The growth of Fe1−xCoxSe and FeSe1−ySy single crystals was performed by using the KCl–AlCl3 flux technique in permanent T gradient in accordance with refs. 39,40 All preliminary operations for the preparation of the reaction mixture were carried out in a dry box with a residual pressure of O2 and H2O not higher than 0.1 ppm. At the first stage, polycrystalline samples of the composition Fe1−xCoxSe and FeSe1−ySy were obtained. For this, Fe, Co, S, and Se powders were carefully ground in a mortar in the appropriate ratio, and then annealed in evacuated quartz ampoules at 420 °C for a few days. In the second stage, 0.5 g of the prepared sample was placed on the bottom of a thick-walled ampoule, and then the mixture of AlCl3 and KCl in a molar ratio of AlCl3:KCl = 2:1 is added to the ampule, after that the ampule was evacuated and sealed. The sealed ampoule with polycrystalline sample of Fe–Co–Se–S loads was placed in a horizontal two-zone furnace and heated for 5 weeks in such a way that the hot-zone temperature was set to 420 °C and the cold-zone temperature was set to 370 °C. After 5 weeks, the furnace was turned off, and the ampoule was removed from the furnace. Next, the ampoule was cut, and the single crystals from the cold zone were separated from the flux by dissolving it in water. The single crystals obtained were thin square plates with metallic luster. The single crystals were grown with platelet-like morphology, and were characterized by SEM/EDX for compositional analysis.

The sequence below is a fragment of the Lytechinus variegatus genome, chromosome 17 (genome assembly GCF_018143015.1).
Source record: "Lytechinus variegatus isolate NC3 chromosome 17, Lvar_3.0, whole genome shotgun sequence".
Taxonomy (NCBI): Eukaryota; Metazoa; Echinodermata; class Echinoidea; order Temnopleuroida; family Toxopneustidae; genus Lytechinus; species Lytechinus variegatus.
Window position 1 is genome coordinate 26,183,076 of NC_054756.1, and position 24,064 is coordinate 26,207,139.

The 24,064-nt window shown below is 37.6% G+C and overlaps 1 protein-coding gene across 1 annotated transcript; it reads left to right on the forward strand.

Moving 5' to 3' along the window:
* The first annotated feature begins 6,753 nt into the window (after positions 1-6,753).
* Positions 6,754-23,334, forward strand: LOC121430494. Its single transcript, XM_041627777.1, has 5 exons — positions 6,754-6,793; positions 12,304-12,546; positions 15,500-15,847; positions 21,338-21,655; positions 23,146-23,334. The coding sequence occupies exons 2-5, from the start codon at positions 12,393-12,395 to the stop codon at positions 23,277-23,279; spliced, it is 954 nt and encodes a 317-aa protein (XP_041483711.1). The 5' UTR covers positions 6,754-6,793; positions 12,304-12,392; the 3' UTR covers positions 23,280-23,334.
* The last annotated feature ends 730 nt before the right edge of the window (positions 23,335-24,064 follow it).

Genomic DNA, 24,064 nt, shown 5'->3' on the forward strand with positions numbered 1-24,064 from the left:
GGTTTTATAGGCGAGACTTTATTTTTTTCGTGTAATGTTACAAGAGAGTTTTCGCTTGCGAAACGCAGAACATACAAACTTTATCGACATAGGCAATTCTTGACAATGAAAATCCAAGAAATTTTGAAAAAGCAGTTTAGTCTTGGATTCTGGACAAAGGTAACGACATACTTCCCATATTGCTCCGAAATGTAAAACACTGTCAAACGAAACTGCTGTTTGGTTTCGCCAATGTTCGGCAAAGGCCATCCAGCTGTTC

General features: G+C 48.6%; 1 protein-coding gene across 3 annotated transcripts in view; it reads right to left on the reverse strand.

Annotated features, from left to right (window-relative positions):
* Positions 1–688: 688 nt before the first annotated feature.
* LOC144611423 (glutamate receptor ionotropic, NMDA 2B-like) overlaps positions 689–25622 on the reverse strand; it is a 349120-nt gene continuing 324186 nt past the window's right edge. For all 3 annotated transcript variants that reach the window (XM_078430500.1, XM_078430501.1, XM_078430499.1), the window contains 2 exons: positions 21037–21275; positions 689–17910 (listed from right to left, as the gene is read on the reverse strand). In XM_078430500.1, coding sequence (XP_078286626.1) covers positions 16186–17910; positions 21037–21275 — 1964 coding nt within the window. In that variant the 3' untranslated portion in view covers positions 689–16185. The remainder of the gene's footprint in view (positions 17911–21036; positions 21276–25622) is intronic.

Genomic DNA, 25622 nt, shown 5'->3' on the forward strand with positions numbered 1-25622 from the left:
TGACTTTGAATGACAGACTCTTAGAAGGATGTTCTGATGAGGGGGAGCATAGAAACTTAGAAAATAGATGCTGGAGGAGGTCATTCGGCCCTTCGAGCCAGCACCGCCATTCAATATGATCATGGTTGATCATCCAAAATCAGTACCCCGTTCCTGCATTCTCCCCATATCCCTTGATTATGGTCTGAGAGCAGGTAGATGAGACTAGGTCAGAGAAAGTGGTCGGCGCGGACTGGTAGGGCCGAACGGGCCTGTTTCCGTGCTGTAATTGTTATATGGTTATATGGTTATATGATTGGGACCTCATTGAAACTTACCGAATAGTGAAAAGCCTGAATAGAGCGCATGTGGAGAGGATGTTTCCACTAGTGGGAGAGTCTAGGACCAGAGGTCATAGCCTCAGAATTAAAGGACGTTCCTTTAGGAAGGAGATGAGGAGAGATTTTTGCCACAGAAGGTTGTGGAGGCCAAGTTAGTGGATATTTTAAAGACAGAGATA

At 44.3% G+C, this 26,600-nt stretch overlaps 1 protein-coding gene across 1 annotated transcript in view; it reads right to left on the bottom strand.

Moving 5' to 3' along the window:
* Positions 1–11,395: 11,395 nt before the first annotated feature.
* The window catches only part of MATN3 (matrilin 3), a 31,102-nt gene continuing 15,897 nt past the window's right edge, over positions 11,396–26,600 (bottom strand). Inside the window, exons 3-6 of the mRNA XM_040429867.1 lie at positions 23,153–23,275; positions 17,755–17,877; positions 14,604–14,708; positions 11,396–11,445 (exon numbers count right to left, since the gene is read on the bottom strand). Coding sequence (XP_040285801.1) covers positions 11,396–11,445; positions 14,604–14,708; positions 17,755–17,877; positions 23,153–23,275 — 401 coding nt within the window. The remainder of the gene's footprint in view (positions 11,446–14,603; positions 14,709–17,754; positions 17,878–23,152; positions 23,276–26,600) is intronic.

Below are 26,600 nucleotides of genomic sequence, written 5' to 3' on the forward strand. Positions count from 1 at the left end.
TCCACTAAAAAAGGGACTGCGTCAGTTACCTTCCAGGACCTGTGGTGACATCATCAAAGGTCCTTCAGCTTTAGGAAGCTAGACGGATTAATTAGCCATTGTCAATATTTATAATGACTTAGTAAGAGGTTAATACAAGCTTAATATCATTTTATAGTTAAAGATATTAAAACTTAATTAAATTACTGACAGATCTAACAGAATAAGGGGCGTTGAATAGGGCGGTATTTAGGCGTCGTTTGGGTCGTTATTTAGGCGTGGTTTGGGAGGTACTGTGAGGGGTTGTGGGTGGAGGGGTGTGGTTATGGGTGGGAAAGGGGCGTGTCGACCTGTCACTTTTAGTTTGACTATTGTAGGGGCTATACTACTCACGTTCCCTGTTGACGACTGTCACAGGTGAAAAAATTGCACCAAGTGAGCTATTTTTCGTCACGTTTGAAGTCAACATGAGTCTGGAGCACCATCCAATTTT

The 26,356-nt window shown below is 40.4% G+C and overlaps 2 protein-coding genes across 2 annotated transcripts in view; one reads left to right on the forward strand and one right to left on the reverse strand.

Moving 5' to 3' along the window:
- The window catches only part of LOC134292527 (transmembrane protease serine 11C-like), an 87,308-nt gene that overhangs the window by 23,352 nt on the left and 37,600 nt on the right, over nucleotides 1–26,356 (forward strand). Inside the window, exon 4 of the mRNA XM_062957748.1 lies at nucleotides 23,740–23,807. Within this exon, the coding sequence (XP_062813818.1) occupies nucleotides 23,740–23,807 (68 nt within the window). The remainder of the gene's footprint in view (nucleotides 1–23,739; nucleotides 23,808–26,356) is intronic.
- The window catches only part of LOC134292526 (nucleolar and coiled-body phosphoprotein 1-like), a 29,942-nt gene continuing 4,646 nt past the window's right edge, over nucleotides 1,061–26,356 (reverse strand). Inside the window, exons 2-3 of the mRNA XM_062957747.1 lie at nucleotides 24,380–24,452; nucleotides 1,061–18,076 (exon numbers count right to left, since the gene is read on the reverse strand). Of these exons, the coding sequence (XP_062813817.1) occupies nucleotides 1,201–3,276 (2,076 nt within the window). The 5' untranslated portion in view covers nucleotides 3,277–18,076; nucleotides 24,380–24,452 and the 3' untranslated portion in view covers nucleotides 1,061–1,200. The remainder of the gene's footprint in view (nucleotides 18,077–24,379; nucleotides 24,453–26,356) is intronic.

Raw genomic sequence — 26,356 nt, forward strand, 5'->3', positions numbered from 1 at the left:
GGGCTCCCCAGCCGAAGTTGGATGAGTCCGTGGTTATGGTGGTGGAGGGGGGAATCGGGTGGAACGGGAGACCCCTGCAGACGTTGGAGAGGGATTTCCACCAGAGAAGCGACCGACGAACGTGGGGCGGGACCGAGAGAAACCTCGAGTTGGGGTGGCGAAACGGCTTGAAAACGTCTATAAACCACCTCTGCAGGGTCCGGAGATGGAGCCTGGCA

Nuclear magnetic resonance

77Se (nuclear spin I = 1∕2) NMR was carried out in undoped and doped FeSe single crystals at an external magnetic field, and in the range of temperature 4.2–160 K. The samples were oriented using a goniometer for the accurate alignment along the external field. The 77Se NMR spectra were acquired by a standard spin-echo technique with a typical π∕2 pulse length 2–3 μs. The nuclear spin–lattice relaxation rate \({T}_{1}^{-1}\) was obtained by fitting the recovery of the nuclear magnetization M(t) after a saturating pulse to the following fitting function:

$$1-M(t)/M(\infty )=A\exp (-t/{T}_{1})$$

where A is a fitting parameter that is ideally unity.

Determination of T c and T nem

The superconducting transition temperature Tc was determined from magnetic susceptibility (χ) measurements by comparing field-cooled and zero-field-cooled data, while we obtained the nematic transition temperature Tnem by measuring the temperature at which the 77Se NMR line splits (see Fig. 1). Due to the weakness of the signal intensity, we were unable to determine Tc by \({({T}_{1}T)}^{-1}\) measurements, except the undoped FeSe sample. This could give an error in extracting spin fluctuations just above Tc and Γ, which was reflected in an experimental error indicated in Fig. 3.